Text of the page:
- Bed: one queen, traditional pillow-top mattress
- Internet-connected TV with Netflix & cable
- Antique walnut-and-marble furnishings
- On the second floor, up one flight of stairs
- Vintage door-locking mechanism
- Limited soundproofing
- Shared bathroom accessed through the hall
- Large vintage cast-iron clawfoot tub
- Central air conditioning
- Heated mosaic tile floor
- Windows restored in 2017
Summary: Small economy queen room on the second floor with antique walnut-and-marble furniture and a few vintage books. The bathroom isn’t en suite – access is through the hall – and it may be shared with one other set of guests. However, the bathroom is quite large, with a heated tile floor, vintage fixtures, massive clawfoot tub, and an exposed brick chimney
Features: Our smallest guest room, the Maid’s Room has a queen bed, two marble-topped bedside tables, and a large tiered dresser with mirror from the 1880s. There’s a small internet-connected HDTV with access to Netflix and basic cable networks. There are a few early- and mid-20th-century books between industrial-style crank bookends, and an Edison bulb lamp. The room has the home’s original fir floors and trim. Although the dresser has plenty of available drawers, there's no wardrobe for hanging clothes. The bathroom one door down isn't connected directly to the bedroom and must be accessed through the hallway. It’s large – nearly 95 sq ft/9 sq m – and has a huge clawfoot tub with shower, original 19th-century porcelain sink, oversize toilet, exposed brick chimney, reproduction light fixtures, heated tile floor, and clothes washer and dryer. The trim in the bathroom is currently under restoration. Because bathroom access is through the hall, soundproofing on the second floor is minimal, and the fact that the bathroom is shared, the Maid’s Room is perhaps our least private guest room. However, it usually has our lowest nightly rate.
Groups: The Maid’s Room can be paired with the Nursery Room across the hall to create a two-room suite suitable for four or five guests. The Nursery is a queen room with pine furniture, a seating area, large television with Roku, and three large east-facing bay windows.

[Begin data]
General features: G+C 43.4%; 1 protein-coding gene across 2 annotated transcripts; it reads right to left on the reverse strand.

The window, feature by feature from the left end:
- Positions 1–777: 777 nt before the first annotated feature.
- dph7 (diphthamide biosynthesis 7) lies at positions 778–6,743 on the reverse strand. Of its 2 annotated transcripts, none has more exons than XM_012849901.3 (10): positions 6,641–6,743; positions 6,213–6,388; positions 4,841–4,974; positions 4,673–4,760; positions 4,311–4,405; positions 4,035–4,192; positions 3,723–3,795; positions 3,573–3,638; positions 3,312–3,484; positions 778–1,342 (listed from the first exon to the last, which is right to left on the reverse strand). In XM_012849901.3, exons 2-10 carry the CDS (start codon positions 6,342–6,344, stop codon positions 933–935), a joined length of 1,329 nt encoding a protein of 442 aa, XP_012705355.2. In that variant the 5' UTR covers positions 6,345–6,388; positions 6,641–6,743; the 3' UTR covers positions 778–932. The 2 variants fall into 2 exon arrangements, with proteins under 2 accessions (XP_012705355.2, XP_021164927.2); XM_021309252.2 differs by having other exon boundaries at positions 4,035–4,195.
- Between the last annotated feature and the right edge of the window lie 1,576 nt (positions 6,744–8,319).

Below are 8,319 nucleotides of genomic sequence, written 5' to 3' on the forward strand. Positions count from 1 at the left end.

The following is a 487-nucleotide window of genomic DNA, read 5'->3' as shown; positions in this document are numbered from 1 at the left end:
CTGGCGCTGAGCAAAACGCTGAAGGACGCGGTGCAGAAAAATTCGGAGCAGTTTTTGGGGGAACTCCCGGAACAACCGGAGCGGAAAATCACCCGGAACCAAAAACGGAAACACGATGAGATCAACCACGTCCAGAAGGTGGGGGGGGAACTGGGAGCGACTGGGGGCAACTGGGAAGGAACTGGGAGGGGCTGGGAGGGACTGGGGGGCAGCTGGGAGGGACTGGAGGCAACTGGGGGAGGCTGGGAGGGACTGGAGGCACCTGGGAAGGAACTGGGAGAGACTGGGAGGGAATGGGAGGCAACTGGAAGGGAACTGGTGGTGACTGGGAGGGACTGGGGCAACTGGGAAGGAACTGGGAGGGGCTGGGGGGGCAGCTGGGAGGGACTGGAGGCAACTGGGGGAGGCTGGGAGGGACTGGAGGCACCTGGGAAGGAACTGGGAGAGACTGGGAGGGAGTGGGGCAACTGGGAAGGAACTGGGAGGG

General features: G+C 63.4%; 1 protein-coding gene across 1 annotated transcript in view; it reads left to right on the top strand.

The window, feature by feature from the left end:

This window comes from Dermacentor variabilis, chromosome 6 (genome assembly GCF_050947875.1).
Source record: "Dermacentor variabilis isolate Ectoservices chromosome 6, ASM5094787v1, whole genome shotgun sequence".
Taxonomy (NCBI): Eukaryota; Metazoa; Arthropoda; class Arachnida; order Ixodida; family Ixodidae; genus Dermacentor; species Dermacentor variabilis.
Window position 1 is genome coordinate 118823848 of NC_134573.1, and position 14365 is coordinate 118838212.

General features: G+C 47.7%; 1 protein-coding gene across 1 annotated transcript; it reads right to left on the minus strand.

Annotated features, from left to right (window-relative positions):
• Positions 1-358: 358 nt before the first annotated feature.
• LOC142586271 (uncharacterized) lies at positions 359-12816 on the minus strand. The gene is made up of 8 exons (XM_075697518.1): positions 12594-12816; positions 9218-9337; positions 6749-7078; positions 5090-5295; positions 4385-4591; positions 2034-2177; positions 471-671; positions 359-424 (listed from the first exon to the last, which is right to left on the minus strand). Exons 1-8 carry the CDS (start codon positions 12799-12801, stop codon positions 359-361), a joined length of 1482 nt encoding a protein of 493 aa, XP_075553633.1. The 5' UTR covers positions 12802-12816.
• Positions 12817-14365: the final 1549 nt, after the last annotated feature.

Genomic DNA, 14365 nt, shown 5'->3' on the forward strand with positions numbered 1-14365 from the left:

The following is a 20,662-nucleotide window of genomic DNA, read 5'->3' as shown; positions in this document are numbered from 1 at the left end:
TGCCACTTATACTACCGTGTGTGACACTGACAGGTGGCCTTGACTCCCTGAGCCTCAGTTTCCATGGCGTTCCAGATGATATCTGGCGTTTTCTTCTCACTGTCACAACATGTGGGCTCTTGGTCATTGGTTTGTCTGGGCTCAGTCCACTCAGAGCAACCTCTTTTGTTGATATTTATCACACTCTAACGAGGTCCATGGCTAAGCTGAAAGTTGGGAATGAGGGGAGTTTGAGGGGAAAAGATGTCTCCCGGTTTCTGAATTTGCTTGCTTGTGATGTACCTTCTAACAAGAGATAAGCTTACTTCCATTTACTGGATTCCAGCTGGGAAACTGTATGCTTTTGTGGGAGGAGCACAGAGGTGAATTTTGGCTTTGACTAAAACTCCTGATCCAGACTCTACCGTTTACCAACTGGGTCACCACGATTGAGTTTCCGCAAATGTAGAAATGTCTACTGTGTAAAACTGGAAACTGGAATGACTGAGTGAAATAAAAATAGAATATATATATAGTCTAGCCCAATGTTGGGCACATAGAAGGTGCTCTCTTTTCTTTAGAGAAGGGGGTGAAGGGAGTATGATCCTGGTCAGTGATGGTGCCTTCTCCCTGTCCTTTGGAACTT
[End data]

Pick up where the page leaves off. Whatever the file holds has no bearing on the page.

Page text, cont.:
Light: The windows in the Maid’s Room face east and north, and get good sunlight first thing in the morning. The sun moves to the other side of the house during the middle of the day, but sunset brings back direct light in the evening. The room overlooks a small brick courtyard on the side of the house – usually lit with bistro lights – and a grassy meadow at the back frequented by deer in the mornings and evenings. The east window has views to the uphill portion of the neighborhood. It’s possible to see the edge of Mount Moriah Cemetery, where Calamity Jane and Wild Bill Hickok are buried. The original windows were removed during a renovation in the 1970s, but they were restored to their original grand Victorian size in 2017.
History: Originally conceived as a bedroom for a live-in maid or nanny, the room’s first occupant was actually a member of the household. H.B. Wardman’s first wife died shortly before he started construction on this home, but by the time it was complete he had married his second wife, Catherine. Her mother moved in to this space, and she probably helped to care for the Wardman children, who occupied the room just across the hall. It’s unknown whether a paid nanny or maid ever lived in this room, but the practice of having live-in servants didn’t survive much past the Great Depression.The bathroom one door down was the only full bathroom built into the home in 1899, and would have been shared by the entire family. The large clawfoot tub and sink are likely original to the house, while the lights and toilet are reproductions. Like the rest of the house, the bathroom would have had a fir floor. The original floor had significant damage when the innkeepers moved in, and it was replaced with the current unsealed ceramic tile floor in 2011. The pattern and color palette were based on designs from the period. While the center tiles were laid down in prefabricated sheets, the tiles in the border were laid individually by hand.